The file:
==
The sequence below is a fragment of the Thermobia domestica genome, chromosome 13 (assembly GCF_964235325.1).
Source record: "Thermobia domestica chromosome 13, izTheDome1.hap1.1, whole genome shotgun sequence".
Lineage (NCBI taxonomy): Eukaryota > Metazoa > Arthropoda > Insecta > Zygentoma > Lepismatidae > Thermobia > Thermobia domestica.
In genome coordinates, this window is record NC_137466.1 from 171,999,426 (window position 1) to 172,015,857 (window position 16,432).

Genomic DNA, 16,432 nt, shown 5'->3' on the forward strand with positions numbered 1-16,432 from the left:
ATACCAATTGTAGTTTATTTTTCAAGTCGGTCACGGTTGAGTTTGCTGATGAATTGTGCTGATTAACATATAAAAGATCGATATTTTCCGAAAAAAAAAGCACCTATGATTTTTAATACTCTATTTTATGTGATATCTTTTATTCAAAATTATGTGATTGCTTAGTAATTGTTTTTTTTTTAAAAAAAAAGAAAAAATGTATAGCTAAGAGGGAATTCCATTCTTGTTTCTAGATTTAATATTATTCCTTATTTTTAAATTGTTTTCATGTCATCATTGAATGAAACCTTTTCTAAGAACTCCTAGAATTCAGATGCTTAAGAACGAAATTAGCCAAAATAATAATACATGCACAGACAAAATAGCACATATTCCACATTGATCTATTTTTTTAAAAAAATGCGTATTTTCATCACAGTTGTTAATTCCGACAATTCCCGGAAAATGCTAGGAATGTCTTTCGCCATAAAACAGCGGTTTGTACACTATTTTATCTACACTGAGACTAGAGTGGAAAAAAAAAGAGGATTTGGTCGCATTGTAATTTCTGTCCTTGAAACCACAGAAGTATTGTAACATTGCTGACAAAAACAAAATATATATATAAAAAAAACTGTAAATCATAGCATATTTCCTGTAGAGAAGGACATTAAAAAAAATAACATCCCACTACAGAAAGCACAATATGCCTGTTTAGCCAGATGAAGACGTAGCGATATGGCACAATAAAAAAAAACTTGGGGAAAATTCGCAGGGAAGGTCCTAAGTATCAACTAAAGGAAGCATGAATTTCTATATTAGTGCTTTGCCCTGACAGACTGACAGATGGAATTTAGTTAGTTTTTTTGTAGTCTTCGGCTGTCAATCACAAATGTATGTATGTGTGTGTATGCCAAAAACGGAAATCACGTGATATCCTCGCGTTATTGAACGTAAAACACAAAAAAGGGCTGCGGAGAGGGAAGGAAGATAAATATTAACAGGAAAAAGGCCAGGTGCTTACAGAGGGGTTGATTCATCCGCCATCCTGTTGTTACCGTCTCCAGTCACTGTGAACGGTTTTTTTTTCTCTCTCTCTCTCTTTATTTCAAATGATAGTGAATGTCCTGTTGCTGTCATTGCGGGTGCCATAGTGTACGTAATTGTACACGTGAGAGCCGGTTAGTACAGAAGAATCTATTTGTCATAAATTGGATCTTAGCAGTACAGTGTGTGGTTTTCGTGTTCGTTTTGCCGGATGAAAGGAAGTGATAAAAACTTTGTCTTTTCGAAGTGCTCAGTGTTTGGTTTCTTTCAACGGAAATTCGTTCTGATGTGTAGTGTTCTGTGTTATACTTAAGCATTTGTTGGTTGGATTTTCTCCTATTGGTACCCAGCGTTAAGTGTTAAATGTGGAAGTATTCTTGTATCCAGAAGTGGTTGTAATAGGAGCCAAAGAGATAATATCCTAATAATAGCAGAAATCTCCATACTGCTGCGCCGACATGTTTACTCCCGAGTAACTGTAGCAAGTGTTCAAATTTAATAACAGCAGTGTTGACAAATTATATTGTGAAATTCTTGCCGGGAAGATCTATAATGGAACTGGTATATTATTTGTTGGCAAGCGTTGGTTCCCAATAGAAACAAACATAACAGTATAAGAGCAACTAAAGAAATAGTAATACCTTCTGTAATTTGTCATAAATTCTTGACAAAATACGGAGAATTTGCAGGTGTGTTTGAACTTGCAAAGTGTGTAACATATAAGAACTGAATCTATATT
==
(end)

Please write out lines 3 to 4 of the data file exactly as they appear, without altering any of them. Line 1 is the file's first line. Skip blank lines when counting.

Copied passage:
Lineage (NCBI taxonomy): Eukaryota > Metazoa > Arthropoda > Insecta > Zygentoma > Lepismatidae > Thermobia > Thermobia domestica.
In genome coordinates, this window is record NC_137466.1 from 171,999,426 (window position 1) to 172,015,857 (window position 16,432).